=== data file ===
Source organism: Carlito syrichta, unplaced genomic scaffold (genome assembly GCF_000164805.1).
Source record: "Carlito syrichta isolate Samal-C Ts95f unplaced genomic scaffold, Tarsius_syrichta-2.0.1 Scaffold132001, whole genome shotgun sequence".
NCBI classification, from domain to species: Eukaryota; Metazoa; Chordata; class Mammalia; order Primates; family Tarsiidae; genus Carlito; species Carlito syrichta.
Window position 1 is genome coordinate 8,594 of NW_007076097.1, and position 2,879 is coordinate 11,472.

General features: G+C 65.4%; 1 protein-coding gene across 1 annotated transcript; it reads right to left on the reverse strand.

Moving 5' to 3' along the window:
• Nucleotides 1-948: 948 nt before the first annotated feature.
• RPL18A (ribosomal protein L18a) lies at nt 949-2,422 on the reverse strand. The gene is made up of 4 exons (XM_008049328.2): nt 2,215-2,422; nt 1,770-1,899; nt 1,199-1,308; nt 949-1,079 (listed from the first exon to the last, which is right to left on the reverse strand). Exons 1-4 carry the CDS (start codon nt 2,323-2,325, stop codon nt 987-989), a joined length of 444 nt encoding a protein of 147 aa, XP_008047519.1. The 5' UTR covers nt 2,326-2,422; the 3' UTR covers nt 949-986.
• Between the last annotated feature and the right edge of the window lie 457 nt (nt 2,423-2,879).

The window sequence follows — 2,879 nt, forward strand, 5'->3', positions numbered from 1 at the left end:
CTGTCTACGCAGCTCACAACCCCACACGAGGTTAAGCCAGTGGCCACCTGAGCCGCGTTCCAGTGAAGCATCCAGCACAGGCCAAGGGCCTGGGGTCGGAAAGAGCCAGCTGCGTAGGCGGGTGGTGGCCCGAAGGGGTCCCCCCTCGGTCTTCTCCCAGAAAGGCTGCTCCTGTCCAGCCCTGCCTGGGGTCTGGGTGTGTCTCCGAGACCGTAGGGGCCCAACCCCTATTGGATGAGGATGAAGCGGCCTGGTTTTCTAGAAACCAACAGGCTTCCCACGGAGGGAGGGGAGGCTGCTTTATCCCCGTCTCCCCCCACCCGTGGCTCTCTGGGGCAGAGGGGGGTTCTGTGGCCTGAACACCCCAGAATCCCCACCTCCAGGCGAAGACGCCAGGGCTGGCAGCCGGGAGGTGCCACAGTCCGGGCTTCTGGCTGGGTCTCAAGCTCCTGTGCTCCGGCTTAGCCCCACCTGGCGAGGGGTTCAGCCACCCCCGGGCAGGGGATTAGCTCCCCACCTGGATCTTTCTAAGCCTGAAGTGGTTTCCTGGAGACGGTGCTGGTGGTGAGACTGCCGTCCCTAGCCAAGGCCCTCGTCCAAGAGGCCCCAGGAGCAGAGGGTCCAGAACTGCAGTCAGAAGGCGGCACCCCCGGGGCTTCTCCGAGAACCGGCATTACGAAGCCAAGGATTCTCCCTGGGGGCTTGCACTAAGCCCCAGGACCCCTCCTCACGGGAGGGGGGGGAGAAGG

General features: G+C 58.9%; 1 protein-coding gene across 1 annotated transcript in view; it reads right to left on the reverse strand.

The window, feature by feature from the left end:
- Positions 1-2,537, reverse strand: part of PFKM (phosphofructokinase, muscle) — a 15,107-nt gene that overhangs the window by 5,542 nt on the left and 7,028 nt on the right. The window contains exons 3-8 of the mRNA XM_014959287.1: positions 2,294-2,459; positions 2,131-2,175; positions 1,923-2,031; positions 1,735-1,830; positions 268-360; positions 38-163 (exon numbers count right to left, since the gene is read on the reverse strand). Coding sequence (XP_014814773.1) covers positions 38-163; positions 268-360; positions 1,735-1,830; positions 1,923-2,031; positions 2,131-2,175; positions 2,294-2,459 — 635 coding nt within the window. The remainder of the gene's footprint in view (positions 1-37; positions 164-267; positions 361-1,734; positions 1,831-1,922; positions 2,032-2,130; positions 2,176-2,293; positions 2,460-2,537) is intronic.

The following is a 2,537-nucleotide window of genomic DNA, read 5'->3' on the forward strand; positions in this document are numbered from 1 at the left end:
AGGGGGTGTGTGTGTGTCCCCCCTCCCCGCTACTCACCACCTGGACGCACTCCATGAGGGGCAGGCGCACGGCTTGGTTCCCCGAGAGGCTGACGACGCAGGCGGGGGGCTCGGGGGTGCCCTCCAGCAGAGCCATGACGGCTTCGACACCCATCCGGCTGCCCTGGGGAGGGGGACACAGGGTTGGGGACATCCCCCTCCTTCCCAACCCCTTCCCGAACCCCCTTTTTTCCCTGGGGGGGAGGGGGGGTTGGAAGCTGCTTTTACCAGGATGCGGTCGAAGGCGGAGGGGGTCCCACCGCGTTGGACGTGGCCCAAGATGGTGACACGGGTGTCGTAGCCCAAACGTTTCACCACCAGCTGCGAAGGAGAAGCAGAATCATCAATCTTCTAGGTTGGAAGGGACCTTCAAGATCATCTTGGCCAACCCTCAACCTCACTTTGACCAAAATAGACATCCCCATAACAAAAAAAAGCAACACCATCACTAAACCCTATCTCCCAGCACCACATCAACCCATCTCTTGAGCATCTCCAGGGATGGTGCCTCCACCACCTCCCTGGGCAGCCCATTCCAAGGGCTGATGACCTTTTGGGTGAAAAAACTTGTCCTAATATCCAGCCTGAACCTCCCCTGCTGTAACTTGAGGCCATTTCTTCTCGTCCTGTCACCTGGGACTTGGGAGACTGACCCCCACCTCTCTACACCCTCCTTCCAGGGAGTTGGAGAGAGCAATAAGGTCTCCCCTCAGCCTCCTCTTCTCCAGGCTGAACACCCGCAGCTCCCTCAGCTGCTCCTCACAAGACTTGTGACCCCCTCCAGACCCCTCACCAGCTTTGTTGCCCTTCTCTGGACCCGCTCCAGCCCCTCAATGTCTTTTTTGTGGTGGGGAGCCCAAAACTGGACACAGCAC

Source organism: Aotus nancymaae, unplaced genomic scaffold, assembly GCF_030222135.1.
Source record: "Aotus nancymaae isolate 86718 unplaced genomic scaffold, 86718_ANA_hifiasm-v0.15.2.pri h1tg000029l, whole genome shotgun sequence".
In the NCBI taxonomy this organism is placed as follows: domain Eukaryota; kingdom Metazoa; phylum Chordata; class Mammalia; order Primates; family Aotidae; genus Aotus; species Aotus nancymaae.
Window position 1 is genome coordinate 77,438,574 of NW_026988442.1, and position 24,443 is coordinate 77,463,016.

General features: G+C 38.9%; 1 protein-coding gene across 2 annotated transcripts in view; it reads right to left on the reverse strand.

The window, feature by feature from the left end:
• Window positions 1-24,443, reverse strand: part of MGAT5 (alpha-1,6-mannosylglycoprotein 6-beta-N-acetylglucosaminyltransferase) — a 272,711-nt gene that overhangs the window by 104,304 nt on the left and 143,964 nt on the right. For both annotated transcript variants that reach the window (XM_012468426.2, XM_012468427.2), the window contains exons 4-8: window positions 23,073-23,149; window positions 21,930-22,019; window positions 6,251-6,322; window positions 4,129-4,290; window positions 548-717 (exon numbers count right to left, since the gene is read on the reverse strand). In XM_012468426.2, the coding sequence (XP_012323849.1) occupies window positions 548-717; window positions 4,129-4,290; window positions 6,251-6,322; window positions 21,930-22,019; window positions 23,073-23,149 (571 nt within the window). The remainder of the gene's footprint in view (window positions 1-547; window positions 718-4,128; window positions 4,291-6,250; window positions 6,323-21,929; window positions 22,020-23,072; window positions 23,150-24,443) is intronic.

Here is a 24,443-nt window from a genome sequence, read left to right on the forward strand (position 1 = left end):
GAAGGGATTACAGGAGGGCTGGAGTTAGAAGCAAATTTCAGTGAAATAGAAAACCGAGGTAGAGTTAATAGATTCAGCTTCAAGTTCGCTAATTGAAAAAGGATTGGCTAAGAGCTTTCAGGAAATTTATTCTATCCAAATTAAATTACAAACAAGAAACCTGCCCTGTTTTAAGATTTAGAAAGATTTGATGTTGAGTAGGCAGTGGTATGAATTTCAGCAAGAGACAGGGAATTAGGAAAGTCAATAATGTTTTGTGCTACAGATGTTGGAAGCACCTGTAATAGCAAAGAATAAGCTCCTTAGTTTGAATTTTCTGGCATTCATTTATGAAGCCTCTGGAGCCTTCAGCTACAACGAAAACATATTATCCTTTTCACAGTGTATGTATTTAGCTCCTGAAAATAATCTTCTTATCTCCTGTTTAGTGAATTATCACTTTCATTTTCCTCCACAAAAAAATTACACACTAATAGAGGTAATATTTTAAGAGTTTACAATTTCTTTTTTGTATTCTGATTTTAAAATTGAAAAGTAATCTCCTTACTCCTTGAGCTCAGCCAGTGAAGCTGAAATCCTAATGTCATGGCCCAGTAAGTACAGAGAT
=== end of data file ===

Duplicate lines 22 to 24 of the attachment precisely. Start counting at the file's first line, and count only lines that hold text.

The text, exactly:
The window, feature by feature from the left end:
• Window positions 1-24,443, reverse strand: part of MGAT5 (alpha-1,6-mannosylglycoprotein 6-beta-N-acetylglucosaminyltransferase) — a 272,711-nt gene that overhangs the window by 104,304 nt on the left and 143,964 nt on the right. For both annotated transcript variants that reach the window (XM_012468426.2, XM_012468427.2), the window contains exons 4-8: window positions 23,073-23,149; window positions 21,930-22,019; window positions 6,251-6,322; window positions 4,129-4,290; window positions 548-717 (exon numbers count right to left, since the gene is read on the reverse strand). In XM_012468426.2, the coding sequence (XP_012323849.1) occupies window positions 548-717; window positions 4,129-4,290; window positions 6,251-6,322; window positions 21,930-22,019; window positions 23,073-23,149 (571 nt within the window). The remainder of the gene's footprint in view (window positions 1-547; window positions 718-4,128; window positions 4,291-6,250; window positions 6,323-21,929; window positions 22,020-23,072; window positions 23,150-24,443) is intronic.

Here is a 24,443-nt window from a genome sequence, read left to right on the forward strand (position 1 = left end):